The approach of this book is well summed up in the foreword written by Phyllis Tickle:
In true LeBlanc fashion, he has chosen not to address tithing in long essays about its history among us or with critiques and tedious theological arguments. Instead in what I think was a stroke of genius or the angels or both, he has chosen to discover men and women who do tithe and are willing to say, publicly and on the record, why they do so. It is their stories in their words that Doug has collected here (p. xiii).
With this in mind, if one is looking for a biblical understanding of tithing this is the wrong book. It is merely a collage of stories drawn from liberal protestants (chapters 1, 2, 3, 4, and 7), a cultist (chapter 8), a charismatic (chapter 6), a rabbi (chapter 10), a Catholic priest (epilogue) and two conservatives who are highly engaged in the social agenda (chapters 5 and 11). It is quite concerning that Randy Alcorn (chapter 5) allowed himself to “sanctify this book.”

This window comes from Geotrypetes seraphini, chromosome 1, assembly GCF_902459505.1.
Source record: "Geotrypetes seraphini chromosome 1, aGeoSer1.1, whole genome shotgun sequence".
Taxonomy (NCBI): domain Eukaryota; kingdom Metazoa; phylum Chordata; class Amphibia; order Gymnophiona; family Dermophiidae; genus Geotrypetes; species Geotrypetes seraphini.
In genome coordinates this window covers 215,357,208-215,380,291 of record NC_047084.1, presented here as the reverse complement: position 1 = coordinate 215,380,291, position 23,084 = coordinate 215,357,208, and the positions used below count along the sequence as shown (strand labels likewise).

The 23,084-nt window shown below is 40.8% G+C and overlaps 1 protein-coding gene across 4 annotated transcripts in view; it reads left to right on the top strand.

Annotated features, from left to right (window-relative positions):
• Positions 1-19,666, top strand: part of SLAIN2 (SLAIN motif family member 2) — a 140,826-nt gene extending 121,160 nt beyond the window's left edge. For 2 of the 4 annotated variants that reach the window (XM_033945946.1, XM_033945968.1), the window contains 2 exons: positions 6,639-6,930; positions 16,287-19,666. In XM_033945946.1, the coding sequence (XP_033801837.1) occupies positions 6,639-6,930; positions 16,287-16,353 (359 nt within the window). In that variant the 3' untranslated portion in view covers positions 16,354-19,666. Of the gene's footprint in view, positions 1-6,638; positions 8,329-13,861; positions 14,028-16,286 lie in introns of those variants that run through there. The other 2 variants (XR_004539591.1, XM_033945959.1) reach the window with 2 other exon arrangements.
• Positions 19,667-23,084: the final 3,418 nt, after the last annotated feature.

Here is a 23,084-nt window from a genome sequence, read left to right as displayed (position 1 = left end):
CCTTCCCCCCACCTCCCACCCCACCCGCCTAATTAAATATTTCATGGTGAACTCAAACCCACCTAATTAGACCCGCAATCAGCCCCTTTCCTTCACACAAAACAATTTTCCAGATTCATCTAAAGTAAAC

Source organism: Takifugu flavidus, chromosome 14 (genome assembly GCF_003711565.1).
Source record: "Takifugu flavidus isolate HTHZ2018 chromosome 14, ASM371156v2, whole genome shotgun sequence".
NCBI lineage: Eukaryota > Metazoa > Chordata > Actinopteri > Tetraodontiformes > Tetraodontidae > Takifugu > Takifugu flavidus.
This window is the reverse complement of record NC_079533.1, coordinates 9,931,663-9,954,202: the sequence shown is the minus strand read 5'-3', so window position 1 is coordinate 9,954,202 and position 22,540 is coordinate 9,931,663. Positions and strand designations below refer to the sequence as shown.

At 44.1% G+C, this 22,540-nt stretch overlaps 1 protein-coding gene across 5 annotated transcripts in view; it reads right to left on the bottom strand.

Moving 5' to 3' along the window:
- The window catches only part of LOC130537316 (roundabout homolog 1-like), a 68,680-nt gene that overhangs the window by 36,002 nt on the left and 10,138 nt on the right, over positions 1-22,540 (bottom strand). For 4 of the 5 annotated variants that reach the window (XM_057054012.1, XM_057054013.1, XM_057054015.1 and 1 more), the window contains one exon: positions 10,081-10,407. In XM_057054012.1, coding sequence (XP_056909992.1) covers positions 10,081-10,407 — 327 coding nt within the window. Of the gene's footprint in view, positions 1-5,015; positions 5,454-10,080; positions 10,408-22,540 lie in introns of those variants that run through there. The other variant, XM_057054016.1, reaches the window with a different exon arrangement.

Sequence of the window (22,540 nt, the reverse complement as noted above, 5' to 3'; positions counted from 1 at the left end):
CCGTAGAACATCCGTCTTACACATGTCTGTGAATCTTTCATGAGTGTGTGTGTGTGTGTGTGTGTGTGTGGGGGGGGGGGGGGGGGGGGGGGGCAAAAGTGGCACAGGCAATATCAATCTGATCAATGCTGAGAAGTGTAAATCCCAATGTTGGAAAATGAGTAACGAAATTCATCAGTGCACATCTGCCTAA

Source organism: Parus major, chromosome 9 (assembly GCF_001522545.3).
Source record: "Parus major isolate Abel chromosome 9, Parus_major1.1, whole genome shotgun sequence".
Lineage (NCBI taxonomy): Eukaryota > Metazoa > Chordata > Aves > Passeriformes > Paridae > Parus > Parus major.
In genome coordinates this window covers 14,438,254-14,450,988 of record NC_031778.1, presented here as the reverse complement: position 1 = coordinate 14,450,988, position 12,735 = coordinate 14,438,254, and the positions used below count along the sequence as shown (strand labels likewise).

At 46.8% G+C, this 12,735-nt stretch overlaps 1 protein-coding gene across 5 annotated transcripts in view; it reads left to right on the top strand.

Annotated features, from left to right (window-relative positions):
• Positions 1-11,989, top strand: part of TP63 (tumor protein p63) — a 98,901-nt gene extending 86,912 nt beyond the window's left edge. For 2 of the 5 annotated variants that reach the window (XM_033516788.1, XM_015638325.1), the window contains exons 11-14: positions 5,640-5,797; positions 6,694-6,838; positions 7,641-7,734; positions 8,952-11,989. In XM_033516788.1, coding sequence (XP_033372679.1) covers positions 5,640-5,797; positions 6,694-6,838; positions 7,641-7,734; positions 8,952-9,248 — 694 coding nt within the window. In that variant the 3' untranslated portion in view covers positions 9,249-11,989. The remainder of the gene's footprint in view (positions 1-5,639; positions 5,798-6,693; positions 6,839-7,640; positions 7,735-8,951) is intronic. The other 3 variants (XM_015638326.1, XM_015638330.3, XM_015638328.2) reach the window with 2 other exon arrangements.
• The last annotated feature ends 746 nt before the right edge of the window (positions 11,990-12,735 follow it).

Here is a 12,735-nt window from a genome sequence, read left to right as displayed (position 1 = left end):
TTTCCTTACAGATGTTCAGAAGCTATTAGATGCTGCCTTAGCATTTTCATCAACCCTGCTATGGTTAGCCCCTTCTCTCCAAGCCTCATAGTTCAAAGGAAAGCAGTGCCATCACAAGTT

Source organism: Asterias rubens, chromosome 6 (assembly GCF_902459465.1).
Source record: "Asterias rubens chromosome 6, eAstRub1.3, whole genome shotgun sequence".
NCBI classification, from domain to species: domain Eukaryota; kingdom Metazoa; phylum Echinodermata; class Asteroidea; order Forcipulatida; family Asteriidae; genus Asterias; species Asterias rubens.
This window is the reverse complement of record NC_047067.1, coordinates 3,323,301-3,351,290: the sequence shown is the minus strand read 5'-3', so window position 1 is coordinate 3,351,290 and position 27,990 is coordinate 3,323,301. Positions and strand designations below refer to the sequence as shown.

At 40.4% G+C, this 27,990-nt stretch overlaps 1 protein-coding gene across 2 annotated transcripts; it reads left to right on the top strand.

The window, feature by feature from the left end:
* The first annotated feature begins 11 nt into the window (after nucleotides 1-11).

This volume is one of eight books in “The Ancient Practices Series” edited by Phyllis Tickle. I try to be gracious where possible in my reviews, but the majority of these books are not even worth reading, let alone reviewing. Sadly, Tithing is among the worst in the series.